There are still people who might underestimate The 1975 but even they should acknowledge the sheer variety and genre-hopping qualities in their songwriting and productions. Albums by The 1975 always felt more like mixtapes and NOACF is no exception here; it might even be their most diverse one so far. Electronic break beats (Yeah I Know), meet 90s-infected independent rock vibes (The Birthday Party). There’s space for shoegazing dream pop (Then Because She Goes), a heart-breaking folk ballad with Phoebe Bridgers (Jesus Christ 2005 God Bless America), gospel-infected R&B vibes (Nothing Revealed/ Everything Denied), actual house music (Shiny Collarbone) and 80s-referencing pop songs that are more on point than many actual songs from that decade (If You’re Too Shy Let Me Know). There’s room for short electronic interludes, dub beats, brief sketches and other adventures but no matter what side the band picks they always deliver. One might argue that the songs don’t follow a straight musical red line but the entire album indeed follows a dramaturgy that changes its pace a few times. The 1975 have never been a band that simply spoke to people who are just into one genre, they are representatives of their generation and the streaming age where the next genre and idea is just one click away and there’s no way in hiding your affection for any of it. The Mancunians moved beyond that long time ago. This record shows a band on the peak of their game as one of the world’s best and most adventurous groups. But even with all these ambitious ideas and pop songs there’s something quite intimate and personal about Notes On A Conditional Form and the songs Healy presents on it. The album worships the end of youth and tries to figure out what happens next. I don’t know how a more grown up version of The 1975 will actually look like but it will be a pleasure for us to witness that. (Norman Fleischer)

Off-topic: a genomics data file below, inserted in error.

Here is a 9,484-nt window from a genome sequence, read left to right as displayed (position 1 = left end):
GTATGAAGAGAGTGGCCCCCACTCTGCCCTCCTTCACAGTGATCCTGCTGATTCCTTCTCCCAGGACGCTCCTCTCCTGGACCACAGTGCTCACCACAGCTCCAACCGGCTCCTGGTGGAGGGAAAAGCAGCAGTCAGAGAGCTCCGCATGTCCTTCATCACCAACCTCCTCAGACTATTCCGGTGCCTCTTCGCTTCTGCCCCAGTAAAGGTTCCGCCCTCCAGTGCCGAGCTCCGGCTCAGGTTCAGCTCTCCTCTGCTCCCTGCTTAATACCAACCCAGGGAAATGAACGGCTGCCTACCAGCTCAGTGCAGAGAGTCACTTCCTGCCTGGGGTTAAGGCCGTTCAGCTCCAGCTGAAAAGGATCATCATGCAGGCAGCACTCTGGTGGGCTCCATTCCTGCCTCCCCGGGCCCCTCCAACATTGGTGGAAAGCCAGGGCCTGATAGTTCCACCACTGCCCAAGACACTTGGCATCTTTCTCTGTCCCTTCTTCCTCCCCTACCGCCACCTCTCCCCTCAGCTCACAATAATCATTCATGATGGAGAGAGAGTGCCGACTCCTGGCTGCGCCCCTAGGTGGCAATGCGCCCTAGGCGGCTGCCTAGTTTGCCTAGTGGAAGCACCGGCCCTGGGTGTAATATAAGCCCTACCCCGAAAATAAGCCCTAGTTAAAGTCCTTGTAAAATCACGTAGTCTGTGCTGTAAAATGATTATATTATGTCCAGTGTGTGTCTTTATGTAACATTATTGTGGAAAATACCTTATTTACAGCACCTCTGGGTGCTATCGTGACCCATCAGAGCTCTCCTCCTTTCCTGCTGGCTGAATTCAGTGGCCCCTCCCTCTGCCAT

Charli XCX – ‘How I’m Feeling Now’